As Ezequiel Fernández Moores wrote in La Nación daily back in Buenos Aires: “The World Cup as showcase. The World Cup as image washing. The World Cup as business. The World Cup as a possibility of change. The World Cup as a game. The World Cup as a boomerang. And the World Cup as hypocrisy. All that, Qatar, all that is a World Cup.”

All this is true. And it makes me think that soccer — like most of our cultural consumption or daily decisions — allowed me to take license to exercise with certain impunity that contradiction that so often occurs and in so many other ways: I do enthusiastically something that, if I think about it, seems wrong or makes no sense to me. Something that, like a joke when explained, loses its humor.

The examples would be numerous, inside and outside of soccer. Sometimes it seems to me that if I think deeply about the ways in which I live (we live) — technology, consumption, customs, way of working — almost everything becomes a contradiction.

So, as I am a fan of the Argentine national team, and a Messi fanatic, but also a father of two children and a journalist; just as I feel overwhelmed by the World Cup, I can also allow myself to enjoy it.

I understand that the personal is political, but I also believe that we have to choose which battles — and when — we want or can fight. Otherwise, we'd all be fighting all the time over everything (and nothing?).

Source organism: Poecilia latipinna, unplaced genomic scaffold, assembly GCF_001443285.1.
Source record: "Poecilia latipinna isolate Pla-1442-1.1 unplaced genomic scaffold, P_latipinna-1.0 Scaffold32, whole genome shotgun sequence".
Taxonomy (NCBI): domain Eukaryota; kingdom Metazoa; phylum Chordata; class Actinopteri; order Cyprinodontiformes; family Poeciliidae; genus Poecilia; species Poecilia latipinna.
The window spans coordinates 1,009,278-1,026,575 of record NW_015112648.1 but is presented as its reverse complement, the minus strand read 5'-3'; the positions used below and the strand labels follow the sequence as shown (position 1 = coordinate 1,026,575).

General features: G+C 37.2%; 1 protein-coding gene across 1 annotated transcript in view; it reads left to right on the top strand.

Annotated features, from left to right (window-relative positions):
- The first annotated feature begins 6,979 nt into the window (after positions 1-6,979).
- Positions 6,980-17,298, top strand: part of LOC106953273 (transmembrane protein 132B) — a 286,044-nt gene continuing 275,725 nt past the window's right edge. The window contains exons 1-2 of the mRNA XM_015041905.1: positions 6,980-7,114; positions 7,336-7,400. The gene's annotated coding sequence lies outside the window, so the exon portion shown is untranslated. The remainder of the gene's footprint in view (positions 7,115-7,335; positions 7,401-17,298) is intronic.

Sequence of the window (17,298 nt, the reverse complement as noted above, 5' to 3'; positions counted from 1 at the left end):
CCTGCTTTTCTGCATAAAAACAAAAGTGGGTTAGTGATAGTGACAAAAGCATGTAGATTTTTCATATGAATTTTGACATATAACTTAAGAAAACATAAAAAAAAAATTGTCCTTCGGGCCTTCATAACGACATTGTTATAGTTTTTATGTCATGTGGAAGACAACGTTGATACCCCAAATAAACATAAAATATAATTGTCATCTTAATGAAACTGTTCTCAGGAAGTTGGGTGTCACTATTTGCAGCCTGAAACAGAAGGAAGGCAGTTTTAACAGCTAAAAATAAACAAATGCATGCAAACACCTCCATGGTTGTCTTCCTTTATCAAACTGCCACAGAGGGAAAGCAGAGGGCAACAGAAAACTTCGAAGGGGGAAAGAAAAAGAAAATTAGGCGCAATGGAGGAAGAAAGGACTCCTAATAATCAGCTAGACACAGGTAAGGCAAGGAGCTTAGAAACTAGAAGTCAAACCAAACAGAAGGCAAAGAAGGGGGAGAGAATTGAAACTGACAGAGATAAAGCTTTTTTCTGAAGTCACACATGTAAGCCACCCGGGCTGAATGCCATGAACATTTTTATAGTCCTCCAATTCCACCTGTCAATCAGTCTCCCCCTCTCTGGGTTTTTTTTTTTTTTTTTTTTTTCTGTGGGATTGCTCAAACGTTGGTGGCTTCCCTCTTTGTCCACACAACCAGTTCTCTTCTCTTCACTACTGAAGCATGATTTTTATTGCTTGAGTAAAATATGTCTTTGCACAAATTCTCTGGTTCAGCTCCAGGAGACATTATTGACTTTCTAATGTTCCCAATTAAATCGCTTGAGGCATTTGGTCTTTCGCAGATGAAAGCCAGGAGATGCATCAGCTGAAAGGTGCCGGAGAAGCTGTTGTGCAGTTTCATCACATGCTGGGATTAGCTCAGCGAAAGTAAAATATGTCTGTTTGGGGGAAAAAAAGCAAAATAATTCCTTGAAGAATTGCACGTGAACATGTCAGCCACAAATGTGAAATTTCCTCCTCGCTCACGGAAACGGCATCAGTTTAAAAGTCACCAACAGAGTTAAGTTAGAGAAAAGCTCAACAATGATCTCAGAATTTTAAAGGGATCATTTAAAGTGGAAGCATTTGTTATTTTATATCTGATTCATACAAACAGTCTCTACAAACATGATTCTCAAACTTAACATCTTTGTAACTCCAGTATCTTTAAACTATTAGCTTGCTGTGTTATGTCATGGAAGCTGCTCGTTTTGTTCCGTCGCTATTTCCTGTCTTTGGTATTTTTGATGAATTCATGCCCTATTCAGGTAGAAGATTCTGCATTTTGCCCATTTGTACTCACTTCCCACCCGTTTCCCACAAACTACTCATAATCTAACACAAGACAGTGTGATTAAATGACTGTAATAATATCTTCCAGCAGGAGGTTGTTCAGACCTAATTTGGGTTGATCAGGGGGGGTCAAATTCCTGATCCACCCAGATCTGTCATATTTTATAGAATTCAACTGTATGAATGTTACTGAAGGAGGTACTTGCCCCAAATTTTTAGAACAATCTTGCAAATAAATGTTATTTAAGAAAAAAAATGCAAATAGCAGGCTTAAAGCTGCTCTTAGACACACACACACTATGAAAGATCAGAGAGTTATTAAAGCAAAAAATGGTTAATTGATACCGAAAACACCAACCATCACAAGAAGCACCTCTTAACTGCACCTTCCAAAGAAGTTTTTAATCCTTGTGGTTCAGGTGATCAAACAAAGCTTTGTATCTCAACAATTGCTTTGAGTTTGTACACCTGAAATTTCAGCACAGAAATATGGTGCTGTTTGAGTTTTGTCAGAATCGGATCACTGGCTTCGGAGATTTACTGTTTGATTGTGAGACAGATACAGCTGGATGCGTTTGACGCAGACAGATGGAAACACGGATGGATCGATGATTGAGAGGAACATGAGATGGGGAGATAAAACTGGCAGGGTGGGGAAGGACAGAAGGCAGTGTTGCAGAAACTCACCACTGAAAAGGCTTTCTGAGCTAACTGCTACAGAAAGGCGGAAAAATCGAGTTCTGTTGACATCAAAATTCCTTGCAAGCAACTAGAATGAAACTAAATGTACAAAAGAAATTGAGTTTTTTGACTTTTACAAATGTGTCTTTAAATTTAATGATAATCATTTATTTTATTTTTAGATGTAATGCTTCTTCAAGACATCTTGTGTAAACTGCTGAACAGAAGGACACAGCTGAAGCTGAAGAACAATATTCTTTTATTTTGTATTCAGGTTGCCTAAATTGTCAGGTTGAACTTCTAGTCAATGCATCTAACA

Which brings me back to Qatar. When Lionel Messi scored a great goal against Mexico, Italian commentator and former soccer player Daniele "Lele" Adani exploded on public broadcaster RAI to celebrate the Argentine soccer star. In Italy, Adani was criticized for being excessive. I instead would like to salute his passion and the emotion behind it: being with others makes us not only happy, but thankful too.

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When Racism Poisons Italy's Culinary Scene

This is the case of chef Mareme Cisse, a black woman, who was called a slur after a couple found out that she was the one who would be preparing their meal.

Photo of Mareme Cisse cooking

Mareme Cisse in the kitchen of Ginger People&Food

Caterina Suffici


TURIN — Guess who's not coming to dinner. It seems like a scene from the American Deep South during the decades of segregation. But this happened in Italy, in this summer of 2023.

Two Italians, in their sixties, got up from the restaurant table and left (without saying goodbye, as the owner points out), when they declared that they didn't want to eat in a restaurant where the chef was what they called: an 'n-word.'

Racists, poor things. And ignorant, in the sense of not knowing basic facts. They don't realize that we are all made of mixtures, come from different racial and ethnic backgrounds. And that food, of course, are blends of different ingredients and recipes.

The restaurant is called Ginger People&Food, and these visitors from out of town probably didn't understand that either.